Rural Internships for law students to bridge the gap between theory and practice
Justice UU Lalit, executive chairman of the National Legal Services Authority (NALSA), has stated that, similar to how MBBS students receive hands-on internships, final year law students will be persuaded to act as paralegal volunteers in the hinterland to make the less privileged more aware of their rights to free legal aid. According to NALSA, the Bar Council of India (BCI) – the regulatory organization that awards recognition to law colleges and dictates its curriculum for the UG LLB degree – has decided to modify the curriculum and allow final year law students to serve as paralegals for a minimum of six months.
Faizan Mustafa, vice chancellor, NALSAR University of Law, Hyderabad, and president of the Consortium of National Law Universities while welcoming the idea of Justice Lalit says, the proposed move will produce socially relevant lawyers who are more empathetic to the needs of the poor. “But to achieve the fruits of this proposal, it is important to have the right infrastructure in place, to help students – many of whom are from the metropolitan cities – to have places to stay and eat. There must be seniors who are competent enough to train these budding youngsters. Effective communicators in the native tongue and/local dialects can also help the interns overcome the language barrier,” he adds. Mere flying visits to villages will not help.
He explains that the proposal is best implemented in traditional law colleges located in small towns, where regular commute to the nearby villages would pose less of a challenge. “At the National Law Universities (NLUs), students undergo internship training at district and high courts, corporate law firms, NGOs etc right from the first semester itself. Traditional law colleges, on the other hand, may not have proper internship schemes. They should seize this opportunity, more so, if the final year students plan to set up legal practice in the villages and small towns,” Mustafa says. He adds that if the aim of internships is to enable students to provide quality legal aid, that can only come when the quality of legal education in the law colleges drastically improves. Law teachers, according to him, have the central role in producing competent lawyers and efficient judges. “Due to huge disparities in the infrastructure and the quality of intake between NLUs and other law colleges, uniform curriculum for all types of institutions will not be a great idea. NLUs must do hand holding of law colleges in their states,” he adds.
“Such a move was long overdue both in terms of UG law curriculum and access to free legal aid for the less privileged. Although the BCI Rules provide for compulsory internship opportunities for law students, an institutional framework needs to be designed for law students to assist in legal aid as part of their curriculum. This will not only help students understand ground-level problems in justice dispensation but also help the legal service authorities in getting help for the needy,” says Murari Tiwari, advocate member, Bar Council of Delhi.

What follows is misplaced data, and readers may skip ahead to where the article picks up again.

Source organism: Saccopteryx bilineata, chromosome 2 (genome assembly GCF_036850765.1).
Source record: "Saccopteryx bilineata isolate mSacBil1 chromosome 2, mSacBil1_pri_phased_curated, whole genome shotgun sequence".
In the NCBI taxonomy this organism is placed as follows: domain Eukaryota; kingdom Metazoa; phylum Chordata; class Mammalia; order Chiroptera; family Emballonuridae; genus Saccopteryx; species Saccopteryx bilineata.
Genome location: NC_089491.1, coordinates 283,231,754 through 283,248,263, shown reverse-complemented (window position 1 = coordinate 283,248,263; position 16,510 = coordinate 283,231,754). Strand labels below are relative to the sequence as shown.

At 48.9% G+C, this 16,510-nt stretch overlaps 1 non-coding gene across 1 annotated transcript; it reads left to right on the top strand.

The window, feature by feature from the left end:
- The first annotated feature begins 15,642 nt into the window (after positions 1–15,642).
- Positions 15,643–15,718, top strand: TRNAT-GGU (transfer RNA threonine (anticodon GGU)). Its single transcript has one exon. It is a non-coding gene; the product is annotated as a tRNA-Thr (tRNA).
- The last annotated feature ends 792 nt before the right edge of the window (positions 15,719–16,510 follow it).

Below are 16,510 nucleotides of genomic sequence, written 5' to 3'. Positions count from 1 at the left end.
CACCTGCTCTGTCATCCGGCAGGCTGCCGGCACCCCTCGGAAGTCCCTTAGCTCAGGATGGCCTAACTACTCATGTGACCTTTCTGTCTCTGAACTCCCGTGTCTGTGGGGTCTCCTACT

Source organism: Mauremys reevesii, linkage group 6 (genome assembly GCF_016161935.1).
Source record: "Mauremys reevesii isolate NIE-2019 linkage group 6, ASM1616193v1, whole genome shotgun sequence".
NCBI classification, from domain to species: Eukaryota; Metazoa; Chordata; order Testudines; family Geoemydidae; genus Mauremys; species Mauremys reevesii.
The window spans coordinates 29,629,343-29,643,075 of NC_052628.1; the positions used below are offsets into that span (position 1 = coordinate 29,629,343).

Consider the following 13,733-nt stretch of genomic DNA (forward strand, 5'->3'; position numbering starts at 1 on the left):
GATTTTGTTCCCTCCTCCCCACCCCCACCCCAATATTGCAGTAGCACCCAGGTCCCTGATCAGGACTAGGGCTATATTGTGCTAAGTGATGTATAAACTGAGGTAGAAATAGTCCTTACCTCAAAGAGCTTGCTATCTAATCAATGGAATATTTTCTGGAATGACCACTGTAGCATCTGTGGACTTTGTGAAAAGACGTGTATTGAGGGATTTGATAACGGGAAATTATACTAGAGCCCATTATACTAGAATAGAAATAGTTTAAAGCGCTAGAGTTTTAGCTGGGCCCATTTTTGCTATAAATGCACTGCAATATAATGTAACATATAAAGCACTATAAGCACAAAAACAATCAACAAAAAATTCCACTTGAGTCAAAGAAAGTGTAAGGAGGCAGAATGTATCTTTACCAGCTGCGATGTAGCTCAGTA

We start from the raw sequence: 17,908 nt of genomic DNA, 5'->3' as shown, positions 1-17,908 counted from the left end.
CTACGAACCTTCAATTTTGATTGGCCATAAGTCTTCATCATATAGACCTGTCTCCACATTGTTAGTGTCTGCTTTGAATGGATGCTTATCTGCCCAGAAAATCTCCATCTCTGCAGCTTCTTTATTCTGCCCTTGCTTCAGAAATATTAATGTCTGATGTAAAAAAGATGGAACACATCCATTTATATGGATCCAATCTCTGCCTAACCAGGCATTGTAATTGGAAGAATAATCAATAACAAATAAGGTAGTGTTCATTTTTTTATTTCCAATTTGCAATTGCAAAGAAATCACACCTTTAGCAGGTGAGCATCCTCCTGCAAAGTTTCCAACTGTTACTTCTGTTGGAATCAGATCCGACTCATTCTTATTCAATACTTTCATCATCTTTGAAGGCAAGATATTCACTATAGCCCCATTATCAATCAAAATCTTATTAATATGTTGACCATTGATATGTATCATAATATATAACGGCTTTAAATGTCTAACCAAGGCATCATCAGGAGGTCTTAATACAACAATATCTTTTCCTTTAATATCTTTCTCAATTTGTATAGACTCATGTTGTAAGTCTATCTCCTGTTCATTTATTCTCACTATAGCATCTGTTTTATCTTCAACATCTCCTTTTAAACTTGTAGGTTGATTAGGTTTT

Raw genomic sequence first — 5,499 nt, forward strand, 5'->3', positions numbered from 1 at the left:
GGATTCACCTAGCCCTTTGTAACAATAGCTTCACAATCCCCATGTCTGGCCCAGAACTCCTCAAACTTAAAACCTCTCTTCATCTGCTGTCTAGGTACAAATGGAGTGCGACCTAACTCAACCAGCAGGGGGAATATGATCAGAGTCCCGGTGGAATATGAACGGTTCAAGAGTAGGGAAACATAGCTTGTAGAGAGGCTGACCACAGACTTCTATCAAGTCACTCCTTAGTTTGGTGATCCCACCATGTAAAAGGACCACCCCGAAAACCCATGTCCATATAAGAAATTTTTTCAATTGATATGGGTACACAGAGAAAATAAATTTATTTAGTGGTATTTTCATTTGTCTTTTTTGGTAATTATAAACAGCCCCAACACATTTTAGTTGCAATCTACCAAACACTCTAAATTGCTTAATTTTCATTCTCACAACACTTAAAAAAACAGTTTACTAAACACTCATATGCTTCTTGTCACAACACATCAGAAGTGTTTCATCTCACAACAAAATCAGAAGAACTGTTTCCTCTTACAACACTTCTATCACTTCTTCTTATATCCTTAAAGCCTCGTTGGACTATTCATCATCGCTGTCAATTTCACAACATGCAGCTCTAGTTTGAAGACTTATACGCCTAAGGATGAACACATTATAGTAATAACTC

C Raj Kumar, founding vice-chancellor of OP Jindal Global University, while analysing the proposed initiative says, that the idea behind clinical legal education, and the community outreach through it, is to give students a sense of community and life therein. “It is a way to bridge the proverbial gap between theory and reality. The Legal Aid Cell/Clinic, which the BCI has made mandatory for every law school is a step in the above said direction. Through participation in the activities of the cell, law students have been engaging in legal aid programmes of law schools. Further, the BCI has defined four courses — ‘Alternative Dispute Resolution’, ‘Moot Court and Trial Advocacy’, ‘Professional Ethics’, and ‘Drafting Pleading and Conveyancing’— as clinical courses, giving law schools the freedom to teach these courses through clinical pedagogies. However, these courses do not have the full potential to provide clinical experience as clinical work can,” he adds, stressing that the suggestion by the executive chairman of NALSA is noteworthy, for it aims to integrate community service through legal aid programs in the law school curriculum in particular, and legal education in general.
“Apart from exploring the possibilities created by the BCI, many law schools have given the emphasis on clinical legal education through social justice projects, and through clinical elective courses on rural governance, health law, hate crimes, and the death penalty. Hence, the recommendation in question can be seen as an institutionalization of ongoing efforts,” Raj Kumar says.
The rural stint, according to him should not be relayed as an additional requirement to obtain the law degree or to enter legal practice, but students should be able to see it as an extension of legal education and a necessary enabling to become lawyers. “Communities should be seen as the testing grounds of the law they learned and the sense of justice they earned through legal education. Communities are also sites of learning social values and public mores, both of which are essential for lawyers to connect with society,” Raj Kumar affirms.